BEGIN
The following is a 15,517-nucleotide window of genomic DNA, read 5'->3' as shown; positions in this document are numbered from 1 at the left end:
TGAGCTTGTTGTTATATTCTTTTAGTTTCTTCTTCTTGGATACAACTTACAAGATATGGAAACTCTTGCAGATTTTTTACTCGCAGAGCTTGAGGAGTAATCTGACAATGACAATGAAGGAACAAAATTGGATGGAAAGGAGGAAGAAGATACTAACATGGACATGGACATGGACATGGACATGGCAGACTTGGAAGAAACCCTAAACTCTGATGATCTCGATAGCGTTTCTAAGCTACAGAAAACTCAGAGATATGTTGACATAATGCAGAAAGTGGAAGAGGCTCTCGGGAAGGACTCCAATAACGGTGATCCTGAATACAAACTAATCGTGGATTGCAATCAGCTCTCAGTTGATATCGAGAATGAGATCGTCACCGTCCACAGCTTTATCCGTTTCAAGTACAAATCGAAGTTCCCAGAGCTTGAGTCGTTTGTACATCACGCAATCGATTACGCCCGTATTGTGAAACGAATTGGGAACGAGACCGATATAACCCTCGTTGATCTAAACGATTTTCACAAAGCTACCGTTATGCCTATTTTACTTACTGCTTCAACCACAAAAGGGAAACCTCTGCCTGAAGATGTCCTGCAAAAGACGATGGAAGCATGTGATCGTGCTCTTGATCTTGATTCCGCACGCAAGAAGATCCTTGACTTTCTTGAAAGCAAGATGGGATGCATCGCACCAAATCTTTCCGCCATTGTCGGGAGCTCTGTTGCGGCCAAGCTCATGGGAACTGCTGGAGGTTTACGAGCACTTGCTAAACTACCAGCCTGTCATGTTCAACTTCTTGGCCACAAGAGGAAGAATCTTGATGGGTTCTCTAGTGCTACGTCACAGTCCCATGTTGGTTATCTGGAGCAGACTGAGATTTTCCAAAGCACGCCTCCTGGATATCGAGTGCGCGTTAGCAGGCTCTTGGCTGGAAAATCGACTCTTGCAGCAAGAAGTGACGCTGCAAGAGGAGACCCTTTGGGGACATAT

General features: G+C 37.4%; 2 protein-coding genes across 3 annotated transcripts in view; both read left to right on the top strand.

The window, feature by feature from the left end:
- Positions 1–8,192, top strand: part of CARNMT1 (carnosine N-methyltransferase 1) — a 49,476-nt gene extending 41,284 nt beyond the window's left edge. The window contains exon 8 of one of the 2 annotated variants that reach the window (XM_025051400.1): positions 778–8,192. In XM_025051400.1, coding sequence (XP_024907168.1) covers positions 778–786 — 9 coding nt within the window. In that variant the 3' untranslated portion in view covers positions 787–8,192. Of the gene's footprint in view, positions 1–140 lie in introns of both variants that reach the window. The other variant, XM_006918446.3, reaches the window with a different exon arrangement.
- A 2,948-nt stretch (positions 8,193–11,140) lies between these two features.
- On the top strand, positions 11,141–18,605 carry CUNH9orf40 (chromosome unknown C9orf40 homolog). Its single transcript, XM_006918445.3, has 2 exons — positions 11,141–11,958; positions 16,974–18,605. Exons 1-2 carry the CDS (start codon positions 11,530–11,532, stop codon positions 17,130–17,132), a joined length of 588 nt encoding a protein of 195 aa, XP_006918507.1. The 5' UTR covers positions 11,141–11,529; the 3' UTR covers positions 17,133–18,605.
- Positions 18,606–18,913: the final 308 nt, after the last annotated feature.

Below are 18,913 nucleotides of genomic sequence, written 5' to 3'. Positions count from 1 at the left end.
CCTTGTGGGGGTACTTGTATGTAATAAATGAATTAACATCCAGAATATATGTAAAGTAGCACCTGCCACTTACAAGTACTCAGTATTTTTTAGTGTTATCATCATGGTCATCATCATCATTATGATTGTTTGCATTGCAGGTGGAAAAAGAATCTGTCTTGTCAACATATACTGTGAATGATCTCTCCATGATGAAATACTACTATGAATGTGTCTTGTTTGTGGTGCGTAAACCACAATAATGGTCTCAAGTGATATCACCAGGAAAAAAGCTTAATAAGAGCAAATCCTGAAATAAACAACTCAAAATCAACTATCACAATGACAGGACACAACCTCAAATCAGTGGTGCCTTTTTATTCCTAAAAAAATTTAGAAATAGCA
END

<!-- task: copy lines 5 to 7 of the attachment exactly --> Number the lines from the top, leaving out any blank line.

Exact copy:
- Positions 1–8,192, top strand: part of CARNMT1 (carnosine N-methyltransferase 1) — a 49,476-nt gene extending 41,284 nt beyond the window's left edge. The window contains exon 8 of one of the 2 annotated variants that reach the window (XM_025051400.1): positions 778–8,192. In XM_025051400.1, coding sequence (XP_024907168.1) covers positions 778–786 — 9 coding nt within the window. In that variant the 3' untranslated portion in view covers positions 787–8,192. Of the gene's footprint in view, positions 1–140 lie in introns of both variants that reach the window. The other variant, XM_006918446.3, reaches the window with a different exon arrangement.
- A 2,948-nt stretch (positions 8,193–11,140) lies between these two features.
- On the top strand, positions 11,141–18,605 carry CUNH9orf40 (chromosome unknown C9orf40 homolog). Its single transcript, XM_006918445.3, has 2 exons — positions 11,141–11,958; positions 16,974–18,605. Exons 1-2 carry the CDS (start codon positions 11,530–11,532, stop codon positions 17,130–17,132), a joined length of 588 nt encoding a protein of 195 aa, XP_006918507.1. The 5' UTR covers positions 11,141–11,529; the 3' UTR covers positions 17,133–18,605.